The accusations of “overthinking” the Champions League have followed Pep Guardiola around for years but, ask the majority of Manchester City fans which leftfield decision perplexed them the most, and the answer will invariably be the same.
City are finally hoping to lay hands on the last remaining big prize to elude them in Istanbul on Saturday, when they face Inter Milan in the Champions League final for which they are the hottest of favourites.
But there are plenty of supporters who remain convinced that particular itch would already have been scratched had Rodri not been dropped, to widespread shock and mystification, against Chelsea in Porto two seasons ago.
For the first time since that 1-0 defeat triggered another familiar bout of soul searching, there was the hint of an acknowledgement from Guardiola this week that he may have got that one wrong.
Some of Guardiola’s other contentious calls in Europe you can just about make a case for, or at least vaguely fathom what he was getting at.
But removing the central foundation of his side, its anchor, its compass, for the biggest game of his City reign to that point felt like little more than self-sabotage, so much so it was a surprise someone on his staff did not pipe up and plead with him to rethink.
The folly of that decision has only become more pronounced with the passage of time, and each subsequent performance from City’s regal midfield pivot. Guardiola has the perfect word to describe Rodri – “imperial” – and the club’s fans can at least take a little comfort this time around from knowing the Spaniard will probably be the first name on their manager’s team-sheet after goalkeeper Ederson.
Erling Haaland has cleaned up this season and deserves every personal accolade and plaudit going after his 52 goals. Kevin De Bruyne remains unplayable when the mood takes him and Ilkay Gundogan continues to save his best for the big occasions. John Stones has been superb, Jack Grealish has enjoyed a fine breakthrough campaign and Manuel Akanji and Nathan Ake have been quietly brilliant.
But Rodri is the one who makes City tick, the central computer from which Guardiola’s intricate network flows, the symphony’s conductor. He tends not to perform at less than eight out of 10 and is frequently a nine. Seven? Well, that’s an off day for a midfielder who has achieved a frightening level of consistency for someone who seems to play every game in a team that goes deep in almost every competition.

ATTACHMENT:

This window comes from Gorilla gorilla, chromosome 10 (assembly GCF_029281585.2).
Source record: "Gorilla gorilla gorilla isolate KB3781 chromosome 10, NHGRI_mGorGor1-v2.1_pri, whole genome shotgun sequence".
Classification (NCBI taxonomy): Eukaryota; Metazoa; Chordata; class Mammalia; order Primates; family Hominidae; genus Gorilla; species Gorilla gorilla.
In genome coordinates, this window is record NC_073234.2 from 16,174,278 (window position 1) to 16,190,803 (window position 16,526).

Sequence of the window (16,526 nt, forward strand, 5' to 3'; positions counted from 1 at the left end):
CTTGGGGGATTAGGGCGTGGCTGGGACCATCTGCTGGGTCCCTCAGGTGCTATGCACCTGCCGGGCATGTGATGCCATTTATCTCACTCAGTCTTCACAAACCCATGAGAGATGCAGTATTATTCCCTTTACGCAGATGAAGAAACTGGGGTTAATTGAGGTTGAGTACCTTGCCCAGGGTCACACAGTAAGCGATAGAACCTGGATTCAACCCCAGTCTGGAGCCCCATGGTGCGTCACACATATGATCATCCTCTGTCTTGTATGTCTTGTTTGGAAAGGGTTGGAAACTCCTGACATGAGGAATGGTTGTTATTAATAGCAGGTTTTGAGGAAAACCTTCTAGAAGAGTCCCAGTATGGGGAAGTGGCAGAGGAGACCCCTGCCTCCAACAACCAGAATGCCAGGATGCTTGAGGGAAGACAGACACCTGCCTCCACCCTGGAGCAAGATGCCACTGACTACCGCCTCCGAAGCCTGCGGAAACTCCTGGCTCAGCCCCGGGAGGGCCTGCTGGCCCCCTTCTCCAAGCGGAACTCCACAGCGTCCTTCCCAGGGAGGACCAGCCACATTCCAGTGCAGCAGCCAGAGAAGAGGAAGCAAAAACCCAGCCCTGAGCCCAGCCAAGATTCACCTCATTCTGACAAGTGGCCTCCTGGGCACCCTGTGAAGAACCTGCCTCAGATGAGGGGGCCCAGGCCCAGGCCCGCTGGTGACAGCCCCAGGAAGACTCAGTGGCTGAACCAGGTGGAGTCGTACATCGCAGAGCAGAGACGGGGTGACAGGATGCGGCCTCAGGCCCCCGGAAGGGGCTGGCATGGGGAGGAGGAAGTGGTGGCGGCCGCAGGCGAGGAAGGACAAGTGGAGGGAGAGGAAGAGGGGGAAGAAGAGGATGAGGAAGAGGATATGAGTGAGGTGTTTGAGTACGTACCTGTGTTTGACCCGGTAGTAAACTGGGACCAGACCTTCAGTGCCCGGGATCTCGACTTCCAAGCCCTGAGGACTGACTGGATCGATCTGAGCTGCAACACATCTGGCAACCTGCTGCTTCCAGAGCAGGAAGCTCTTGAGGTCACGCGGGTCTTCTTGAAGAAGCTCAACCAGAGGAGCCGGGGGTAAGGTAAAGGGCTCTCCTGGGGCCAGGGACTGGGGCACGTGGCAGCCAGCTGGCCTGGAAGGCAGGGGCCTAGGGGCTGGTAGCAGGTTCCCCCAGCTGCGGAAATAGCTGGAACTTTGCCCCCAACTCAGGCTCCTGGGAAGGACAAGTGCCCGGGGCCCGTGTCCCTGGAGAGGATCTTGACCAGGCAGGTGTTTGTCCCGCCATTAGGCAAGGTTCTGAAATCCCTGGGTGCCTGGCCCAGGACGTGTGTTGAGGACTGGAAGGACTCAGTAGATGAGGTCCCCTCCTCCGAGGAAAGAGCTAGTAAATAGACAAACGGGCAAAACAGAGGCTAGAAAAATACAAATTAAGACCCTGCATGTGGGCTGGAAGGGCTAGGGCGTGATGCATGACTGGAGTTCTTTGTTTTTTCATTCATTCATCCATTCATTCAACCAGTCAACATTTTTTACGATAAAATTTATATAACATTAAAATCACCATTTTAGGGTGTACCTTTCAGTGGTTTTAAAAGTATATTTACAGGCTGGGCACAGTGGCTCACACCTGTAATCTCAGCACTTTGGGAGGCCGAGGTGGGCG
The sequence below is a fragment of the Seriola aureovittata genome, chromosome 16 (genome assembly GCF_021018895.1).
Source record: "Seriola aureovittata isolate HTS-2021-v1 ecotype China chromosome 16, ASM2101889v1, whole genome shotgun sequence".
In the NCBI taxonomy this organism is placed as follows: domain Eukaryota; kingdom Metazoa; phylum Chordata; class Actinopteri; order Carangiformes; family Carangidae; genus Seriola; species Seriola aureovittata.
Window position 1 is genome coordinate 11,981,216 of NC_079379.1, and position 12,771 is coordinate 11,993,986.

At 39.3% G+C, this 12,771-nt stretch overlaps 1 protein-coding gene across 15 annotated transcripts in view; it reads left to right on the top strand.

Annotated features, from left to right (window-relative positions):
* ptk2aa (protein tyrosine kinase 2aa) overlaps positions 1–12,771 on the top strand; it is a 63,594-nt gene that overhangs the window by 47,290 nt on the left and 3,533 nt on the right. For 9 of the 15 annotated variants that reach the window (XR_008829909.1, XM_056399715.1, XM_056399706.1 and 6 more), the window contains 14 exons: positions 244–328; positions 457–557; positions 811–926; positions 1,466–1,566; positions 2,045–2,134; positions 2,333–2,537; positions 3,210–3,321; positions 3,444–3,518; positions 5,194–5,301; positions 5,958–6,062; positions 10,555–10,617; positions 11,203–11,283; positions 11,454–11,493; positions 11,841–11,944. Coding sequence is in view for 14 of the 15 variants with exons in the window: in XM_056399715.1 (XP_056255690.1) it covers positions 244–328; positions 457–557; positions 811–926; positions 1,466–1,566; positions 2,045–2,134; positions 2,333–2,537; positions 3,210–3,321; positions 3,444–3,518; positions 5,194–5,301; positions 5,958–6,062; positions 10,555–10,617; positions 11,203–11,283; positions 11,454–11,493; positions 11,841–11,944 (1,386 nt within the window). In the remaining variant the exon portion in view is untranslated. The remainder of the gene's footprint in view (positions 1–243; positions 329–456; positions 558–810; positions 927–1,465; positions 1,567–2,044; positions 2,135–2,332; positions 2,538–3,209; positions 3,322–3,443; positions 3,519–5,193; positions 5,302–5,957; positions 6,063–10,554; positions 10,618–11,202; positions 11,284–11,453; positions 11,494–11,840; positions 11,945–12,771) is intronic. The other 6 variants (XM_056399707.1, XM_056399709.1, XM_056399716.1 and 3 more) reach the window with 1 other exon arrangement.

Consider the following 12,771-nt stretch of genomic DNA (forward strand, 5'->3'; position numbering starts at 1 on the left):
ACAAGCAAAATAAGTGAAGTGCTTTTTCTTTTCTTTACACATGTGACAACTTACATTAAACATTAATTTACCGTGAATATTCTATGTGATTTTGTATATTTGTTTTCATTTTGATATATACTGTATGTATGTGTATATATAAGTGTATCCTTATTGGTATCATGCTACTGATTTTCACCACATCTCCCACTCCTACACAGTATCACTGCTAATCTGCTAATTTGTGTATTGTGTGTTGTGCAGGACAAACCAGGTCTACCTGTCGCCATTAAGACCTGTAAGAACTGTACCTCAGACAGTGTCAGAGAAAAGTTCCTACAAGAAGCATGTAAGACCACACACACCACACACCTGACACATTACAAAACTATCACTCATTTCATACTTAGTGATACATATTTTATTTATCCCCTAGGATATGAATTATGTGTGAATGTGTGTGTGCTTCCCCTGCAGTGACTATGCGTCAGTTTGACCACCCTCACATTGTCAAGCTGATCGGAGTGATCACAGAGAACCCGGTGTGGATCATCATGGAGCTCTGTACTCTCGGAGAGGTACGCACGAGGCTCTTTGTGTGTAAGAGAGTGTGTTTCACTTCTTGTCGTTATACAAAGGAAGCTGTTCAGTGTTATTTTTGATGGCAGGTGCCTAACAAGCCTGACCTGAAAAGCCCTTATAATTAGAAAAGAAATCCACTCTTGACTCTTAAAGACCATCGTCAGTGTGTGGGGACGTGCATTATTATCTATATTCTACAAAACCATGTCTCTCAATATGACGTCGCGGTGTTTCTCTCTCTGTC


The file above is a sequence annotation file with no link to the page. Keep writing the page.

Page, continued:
His importance in the City system, both defensively and offensively, is hard to overstate and, if Inter are to spring a surprise then, as well as trying to figure out what to do with Haaland and De Bruyne, they need a plan for Rodri.
No player in the Premier League has initiated more sequences from open play ending in a shot – or instigated more successful build-ups – than Rodri this season. He also tops the charts for successful passes in the opposition half (1,475 for the record, a whopping 413 more than his closest rival, Brighton’s Moises Caicedo) and possession won in the middle third of the pitch, ahead of West Ham’s Declan Rice. And Lewis Dunk, the Brighton defender, is the only player to have carried the ball more metres than Rodri this term. His positional awareness, composure under pressure and ability to smell and snuff out danger quickly and decisively are outstanding and he is also a huge physical presence with a habit of popping up with the occasional important goal.
Casemiro, the Manchester United and former Real Madrid player, spoke with real insight recently about how holding midfielders have effectively become the modern day No 10 playmakers and Rodri very much fits that mould.
Rodri loves figuring out which pieces need to fit where and it helps to explain why he is actually more interested in becoming a sporting director when he hangs up his boots than a coach. Even as a kid, he was – he says – “more interested in understanding football than enjoying it”. “I watched a lot of games – my family was sick of it – and I could judge if a player was thinking,” he told the Spanish newspaper, El Pais. “I could see that if I understood the game I would have an advantage, especially at a young age when few players have that conceptual understanding.” Former coaches would be struck at how this 11-, 12-, 13-year-old boy could have in-depth tactical conversations, and relish the discussion.
It is perhaps telling that Rodri is no longer the “next Sergio Busquets” these days but just plain old Rodri, arguably the world’s best holding midfielder. And the man Guardiola will not be making the same mistake of omitting from his starting XI for a Champions League final on Saturday night.